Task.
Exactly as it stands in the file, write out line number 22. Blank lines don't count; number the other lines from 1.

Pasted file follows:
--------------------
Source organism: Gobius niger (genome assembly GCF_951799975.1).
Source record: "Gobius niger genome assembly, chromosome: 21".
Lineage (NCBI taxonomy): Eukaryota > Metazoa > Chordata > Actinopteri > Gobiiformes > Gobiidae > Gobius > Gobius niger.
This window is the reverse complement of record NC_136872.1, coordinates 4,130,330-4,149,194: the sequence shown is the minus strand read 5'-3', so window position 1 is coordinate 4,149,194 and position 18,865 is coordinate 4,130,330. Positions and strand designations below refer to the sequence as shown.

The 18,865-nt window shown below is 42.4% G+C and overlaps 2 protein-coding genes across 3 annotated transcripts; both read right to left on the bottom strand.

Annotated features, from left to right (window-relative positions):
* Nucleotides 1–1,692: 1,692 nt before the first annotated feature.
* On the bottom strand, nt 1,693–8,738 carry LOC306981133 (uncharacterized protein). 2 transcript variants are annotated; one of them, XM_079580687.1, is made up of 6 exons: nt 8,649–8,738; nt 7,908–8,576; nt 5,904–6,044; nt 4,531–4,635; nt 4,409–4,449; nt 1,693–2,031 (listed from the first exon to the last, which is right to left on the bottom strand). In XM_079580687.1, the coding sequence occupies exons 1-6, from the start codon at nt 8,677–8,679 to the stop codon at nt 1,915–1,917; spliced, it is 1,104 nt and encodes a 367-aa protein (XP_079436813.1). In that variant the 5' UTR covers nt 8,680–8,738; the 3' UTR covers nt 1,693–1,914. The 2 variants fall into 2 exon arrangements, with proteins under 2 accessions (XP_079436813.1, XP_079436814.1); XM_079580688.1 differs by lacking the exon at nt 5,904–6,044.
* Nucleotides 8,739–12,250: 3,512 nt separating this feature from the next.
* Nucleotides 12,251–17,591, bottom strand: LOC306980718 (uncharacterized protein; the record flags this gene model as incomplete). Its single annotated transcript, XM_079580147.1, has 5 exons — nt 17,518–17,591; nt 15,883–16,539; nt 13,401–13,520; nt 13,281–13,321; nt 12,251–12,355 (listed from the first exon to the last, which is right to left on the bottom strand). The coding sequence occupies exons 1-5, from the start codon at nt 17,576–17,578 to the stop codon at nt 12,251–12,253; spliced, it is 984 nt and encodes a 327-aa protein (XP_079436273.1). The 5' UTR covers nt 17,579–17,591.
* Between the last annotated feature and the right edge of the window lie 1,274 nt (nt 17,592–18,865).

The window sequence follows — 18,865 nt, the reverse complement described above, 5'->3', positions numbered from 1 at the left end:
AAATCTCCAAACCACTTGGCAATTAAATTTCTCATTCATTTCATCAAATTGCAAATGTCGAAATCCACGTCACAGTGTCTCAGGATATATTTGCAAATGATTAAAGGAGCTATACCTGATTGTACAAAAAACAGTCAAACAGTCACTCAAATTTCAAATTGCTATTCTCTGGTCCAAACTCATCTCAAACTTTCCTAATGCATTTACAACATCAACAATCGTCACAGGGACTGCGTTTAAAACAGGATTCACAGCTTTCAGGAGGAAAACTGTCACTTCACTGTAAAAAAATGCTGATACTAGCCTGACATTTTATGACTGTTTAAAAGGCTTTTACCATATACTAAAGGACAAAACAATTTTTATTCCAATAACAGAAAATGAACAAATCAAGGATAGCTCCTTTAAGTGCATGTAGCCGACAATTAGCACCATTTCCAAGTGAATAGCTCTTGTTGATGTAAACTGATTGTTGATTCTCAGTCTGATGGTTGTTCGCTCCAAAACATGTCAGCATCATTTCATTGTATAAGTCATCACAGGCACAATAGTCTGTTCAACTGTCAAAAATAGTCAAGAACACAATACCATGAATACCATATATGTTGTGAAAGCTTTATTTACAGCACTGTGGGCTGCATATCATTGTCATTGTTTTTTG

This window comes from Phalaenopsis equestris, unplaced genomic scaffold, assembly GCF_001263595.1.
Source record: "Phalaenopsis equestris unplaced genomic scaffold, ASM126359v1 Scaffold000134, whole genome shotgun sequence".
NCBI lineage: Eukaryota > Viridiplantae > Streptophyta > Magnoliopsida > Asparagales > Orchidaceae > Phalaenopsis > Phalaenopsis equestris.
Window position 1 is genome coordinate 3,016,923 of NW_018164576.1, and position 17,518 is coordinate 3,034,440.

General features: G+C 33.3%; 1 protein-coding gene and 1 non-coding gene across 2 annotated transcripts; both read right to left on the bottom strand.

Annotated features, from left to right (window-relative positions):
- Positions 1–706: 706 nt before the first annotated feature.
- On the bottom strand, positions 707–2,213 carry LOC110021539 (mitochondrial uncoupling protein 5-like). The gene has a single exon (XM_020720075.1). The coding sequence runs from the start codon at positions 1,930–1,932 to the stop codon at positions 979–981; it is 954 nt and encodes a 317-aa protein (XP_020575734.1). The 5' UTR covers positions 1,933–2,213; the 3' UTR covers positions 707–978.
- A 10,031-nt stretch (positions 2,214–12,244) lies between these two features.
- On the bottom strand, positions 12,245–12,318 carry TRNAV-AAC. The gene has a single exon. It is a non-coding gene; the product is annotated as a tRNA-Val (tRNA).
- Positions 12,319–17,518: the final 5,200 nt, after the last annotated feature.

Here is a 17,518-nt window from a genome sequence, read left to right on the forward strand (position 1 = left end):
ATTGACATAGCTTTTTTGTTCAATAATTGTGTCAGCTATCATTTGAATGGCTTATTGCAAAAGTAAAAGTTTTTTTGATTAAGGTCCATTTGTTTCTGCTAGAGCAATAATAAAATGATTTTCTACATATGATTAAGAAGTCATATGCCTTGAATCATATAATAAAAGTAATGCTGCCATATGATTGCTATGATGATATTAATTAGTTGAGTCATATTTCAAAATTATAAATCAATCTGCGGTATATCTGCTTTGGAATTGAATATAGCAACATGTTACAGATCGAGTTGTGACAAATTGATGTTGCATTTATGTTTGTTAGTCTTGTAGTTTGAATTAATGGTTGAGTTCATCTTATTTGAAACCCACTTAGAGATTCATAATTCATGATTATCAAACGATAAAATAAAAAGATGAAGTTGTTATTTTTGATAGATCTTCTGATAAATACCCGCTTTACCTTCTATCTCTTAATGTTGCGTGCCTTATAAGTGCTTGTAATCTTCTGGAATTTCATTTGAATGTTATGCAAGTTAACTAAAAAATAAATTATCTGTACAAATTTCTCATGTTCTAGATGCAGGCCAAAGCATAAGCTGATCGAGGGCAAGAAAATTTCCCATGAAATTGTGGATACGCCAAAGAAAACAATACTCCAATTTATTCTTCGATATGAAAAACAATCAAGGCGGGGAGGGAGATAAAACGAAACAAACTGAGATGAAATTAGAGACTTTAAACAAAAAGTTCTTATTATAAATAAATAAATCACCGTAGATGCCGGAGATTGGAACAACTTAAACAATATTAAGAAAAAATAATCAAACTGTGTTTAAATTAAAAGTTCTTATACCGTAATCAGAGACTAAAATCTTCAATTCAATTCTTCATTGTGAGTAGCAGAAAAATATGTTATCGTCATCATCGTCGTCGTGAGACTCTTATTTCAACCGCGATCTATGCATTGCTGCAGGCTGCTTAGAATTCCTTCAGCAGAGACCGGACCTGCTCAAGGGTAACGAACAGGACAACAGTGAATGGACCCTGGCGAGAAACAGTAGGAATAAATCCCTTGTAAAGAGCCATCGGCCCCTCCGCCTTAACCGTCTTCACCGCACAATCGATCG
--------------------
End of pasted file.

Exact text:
- A 10,031-nt stretch (positions 2,214–12,244) lies between these two features.